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Hoax maydays cost Coast Guard

Rescue forces in Miami may be dealing with repeat offender

The voice of the man shouting over the VHF was panicky and convincing. “Mayday! Mayday! We’re drowning!” No location. No boat description. Just a cry for help from someone evidently in distress.

The call turned out to be a hoax, along with at least three other calls picked up by the Miami Coast Guard in March and April. The other transmissions reported a boat on fire, a vessel going down near the 17th Street Bridge in Fort Lauderdale, and a man overboard.

They were all “very, very dramatic,” says Petty Officer Sandra Bartlett. The caller was overwrought, the word patterns in each transmission similar: “Mayday! Mayday!” and “Please! Somebody help!” A muffled laugh in the middle of one of them confirmed suspicions. The calls probably were from the same source.

“We launch on these calls,” Bartlett says. “Every distress call, we launch on it. Not only does [a hoax mayday] put our lives at risk, it also puts the lives of other boaters who are really in distress at risk.”

The 7th Coast Guard District posted audio of three of the calls on its Web site for download ( and asked anyone who recognized the voice to report the suspect to them.

The Coast Guard counted 105 suspected and confirmed hoax mayday calls last year. These, along with other false alerts — 270 accidental EPIRB activations,

162 false flare sightings, 157 cases of boats reported overdue but found safe, and a whopping 454 erroneous distress reports from a third party — siphoned off precious Coast Guard resources to chase phantom boats in trouble, according to Ensign Eric Leese of the Coast Guard Office of Search and Rescue.

“We’ve got better things to do than chase these hoax calls,” says Leese.

Bartlett says many calls are generated by kids playing with their parents’ VHF on land, others by foolish or poorly educated adults. “Some people do it for the sheer entertainment,” she says. “They like to see the helicopter flying and the boats in action.” Others use the mayday to elicit a Coast Guard response so they can do a radio check.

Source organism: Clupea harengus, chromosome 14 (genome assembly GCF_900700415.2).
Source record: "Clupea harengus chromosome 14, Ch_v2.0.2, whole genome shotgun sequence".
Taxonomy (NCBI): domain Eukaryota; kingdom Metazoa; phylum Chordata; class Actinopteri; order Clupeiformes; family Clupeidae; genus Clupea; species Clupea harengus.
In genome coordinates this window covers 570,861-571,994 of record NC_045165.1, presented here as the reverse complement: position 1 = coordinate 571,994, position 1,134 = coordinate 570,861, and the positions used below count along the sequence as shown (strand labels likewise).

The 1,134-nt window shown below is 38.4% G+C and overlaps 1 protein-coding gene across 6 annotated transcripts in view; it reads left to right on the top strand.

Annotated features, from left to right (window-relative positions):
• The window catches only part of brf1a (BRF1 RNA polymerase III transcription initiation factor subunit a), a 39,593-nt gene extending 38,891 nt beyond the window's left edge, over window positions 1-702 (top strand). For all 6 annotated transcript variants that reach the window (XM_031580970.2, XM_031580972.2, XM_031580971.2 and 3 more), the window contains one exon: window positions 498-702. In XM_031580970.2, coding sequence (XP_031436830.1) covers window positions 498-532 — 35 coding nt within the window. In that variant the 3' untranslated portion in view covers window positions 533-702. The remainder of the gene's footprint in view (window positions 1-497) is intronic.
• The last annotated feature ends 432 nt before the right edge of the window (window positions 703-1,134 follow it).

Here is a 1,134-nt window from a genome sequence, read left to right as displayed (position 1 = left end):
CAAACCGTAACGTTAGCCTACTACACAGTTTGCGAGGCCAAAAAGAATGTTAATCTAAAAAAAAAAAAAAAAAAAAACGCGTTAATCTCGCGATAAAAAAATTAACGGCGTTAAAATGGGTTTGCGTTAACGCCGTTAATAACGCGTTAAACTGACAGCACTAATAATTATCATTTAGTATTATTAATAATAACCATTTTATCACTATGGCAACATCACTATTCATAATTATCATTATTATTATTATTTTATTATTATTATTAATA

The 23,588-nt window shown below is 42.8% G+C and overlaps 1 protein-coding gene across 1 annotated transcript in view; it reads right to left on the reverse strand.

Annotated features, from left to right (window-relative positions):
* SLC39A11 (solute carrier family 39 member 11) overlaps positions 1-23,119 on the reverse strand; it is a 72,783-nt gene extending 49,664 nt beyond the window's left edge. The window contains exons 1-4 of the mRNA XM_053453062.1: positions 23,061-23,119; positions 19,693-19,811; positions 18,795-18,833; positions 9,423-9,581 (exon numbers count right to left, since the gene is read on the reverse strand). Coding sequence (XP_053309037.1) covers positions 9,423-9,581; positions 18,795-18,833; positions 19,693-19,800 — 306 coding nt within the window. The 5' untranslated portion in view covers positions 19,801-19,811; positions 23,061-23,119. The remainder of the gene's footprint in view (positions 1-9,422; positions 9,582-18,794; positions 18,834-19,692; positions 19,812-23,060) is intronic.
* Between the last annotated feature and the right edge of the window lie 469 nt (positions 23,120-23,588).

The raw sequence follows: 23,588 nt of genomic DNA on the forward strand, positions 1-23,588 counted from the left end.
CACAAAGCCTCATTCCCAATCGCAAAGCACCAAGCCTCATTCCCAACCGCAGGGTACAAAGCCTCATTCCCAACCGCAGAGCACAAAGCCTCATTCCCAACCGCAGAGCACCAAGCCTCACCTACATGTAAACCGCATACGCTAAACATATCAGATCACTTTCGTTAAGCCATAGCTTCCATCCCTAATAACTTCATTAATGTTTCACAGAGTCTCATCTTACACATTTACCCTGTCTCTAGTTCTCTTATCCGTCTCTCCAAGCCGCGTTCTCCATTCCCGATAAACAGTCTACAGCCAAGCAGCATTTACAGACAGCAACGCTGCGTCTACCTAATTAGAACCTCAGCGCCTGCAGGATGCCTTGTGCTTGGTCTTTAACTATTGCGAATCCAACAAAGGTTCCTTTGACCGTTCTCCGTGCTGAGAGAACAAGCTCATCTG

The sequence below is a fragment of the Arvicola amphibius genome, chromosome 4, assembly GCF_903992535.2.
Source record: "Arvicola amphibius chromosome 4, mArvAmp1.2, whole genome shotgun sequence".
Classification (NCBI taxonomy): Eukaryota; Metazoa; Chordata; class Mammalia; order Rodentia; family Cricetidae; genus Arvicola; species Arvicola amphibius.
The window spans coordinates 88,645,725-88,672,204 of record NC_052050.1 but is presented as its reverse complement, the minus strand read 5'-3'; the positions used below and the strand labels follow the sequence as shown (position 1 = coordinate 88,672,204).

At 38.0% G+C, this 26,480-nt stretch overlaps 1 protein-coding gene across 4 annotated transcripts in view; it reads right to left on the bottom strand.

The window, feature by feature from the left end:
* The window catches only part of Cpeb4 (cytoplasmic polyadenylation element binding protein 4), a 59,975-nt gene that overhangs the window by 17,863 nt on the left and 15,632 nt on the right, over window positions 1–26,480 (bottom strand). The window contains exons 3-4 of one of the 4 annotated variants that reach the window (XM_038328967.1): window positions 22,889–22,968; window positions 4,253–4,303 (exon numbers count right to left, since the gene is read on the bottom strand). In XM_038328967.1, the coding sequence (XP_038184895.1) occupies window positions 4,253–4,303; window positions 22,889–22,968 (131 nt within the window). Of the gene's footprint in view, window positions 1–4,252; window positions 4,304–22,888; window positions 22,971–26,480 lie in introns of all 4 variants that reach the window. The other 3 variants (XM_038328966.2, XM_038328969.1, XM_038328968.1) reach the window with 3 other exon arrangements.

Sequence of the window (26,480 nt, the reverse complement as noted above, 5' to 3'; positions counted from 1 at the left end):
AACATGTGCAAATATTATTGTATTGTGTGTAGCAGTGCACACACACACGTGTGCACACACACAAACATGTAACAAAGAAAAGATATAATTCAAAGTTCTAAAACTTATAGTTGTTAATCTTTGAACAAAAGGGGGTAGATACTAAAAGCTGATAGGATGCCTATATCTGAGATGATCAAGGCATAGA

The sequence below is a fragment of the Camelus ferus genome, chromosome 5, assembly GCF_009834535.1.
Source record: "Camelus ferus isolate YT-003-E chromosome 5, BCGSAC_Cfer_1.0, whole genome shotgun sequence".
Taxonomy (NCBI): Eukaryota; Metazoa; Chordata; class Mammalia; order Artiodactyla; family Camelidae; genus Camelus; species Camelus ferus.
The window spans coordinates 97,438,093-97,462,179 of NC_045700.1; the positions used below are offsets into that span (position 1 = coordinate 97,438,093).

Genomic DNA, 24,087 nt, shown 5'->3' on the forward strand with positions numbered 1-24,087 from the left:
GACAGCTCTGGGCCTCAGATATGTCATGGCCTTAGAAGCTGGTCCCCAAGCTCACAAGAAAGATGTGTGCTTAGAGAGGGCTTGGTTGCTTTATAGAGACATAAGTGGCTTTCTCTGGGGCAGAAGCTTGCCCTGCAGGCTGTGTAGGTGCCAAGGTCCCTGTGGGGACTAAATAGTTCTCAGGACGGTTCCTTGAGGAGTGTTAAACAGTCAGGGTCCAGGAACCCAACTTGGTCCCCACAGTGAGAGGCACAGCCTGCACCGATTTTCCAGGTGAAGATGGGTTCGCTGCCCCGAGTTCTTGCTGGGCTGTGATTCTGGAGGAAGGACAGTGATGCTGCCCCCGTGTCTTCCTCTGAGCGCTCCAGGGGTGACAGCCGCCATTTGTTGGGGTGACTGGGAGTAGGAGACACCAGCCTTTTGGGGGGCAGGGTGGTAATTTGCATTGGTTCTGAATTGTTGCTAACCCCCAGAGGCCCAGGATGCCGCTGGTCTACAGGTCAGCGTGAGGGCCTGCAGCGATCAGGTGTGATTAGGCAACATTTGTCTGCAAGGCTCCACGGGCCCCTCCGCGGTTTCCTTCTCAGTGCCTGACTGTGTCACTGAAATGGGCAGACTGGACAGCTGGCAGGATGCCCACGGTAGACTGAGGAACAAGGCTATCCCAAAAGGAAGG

Sometimes the hoaxes cover nefarious activity. Leese says drug smugglers or others engaged in criminal pursuits used hoax maydays to divert Coast Guard boats or aircraft four times in 2004. In October 2002 an Alabama couple was sentenced to five years probation and restitution of $47,511 in search-and-rescue costs for reporting a bogus man overboard that investigators allege was part of an insurance scam. The woman reported that she, her husband, and 5-year-old child were out boating on a rented 19-foot skiff when she suddenly discovered her husband wasn’t on the boat. She said he evidently had fallen overboard, and she didn’t hear even a splash or a scream. Authorities believed she dropped her husband off on shore before making the distress call. They later learned the couple recently had taken out a $400,000 life insurance policy on the husband.

Calling in a hoax mayday is a felony punishable by up to 10 years in prison, a $5,000 civil fine, a $250,000 criminal fine, and reimbursement to the Coast Guard for costs incurred responding to the call. These costs may include $4,244 an hour to operate a C-130 aircraft, $4,400 an hour for a Coast Guard helicopter, $1,550 an hour for a cutter, and $300 to $400 an hour for a Coast Guard small boat.

“Hoax calls cost the American taxpayer hundreds of thousands of dollars annually,” Bartlett says. Rescue 21, the Coast Guard’s long-anticipated communications and electronics overhaul, will give stations advanced radio direction-finding gear that should help them track hoaxes and weed out land-based false maydays from real emergencies on the water.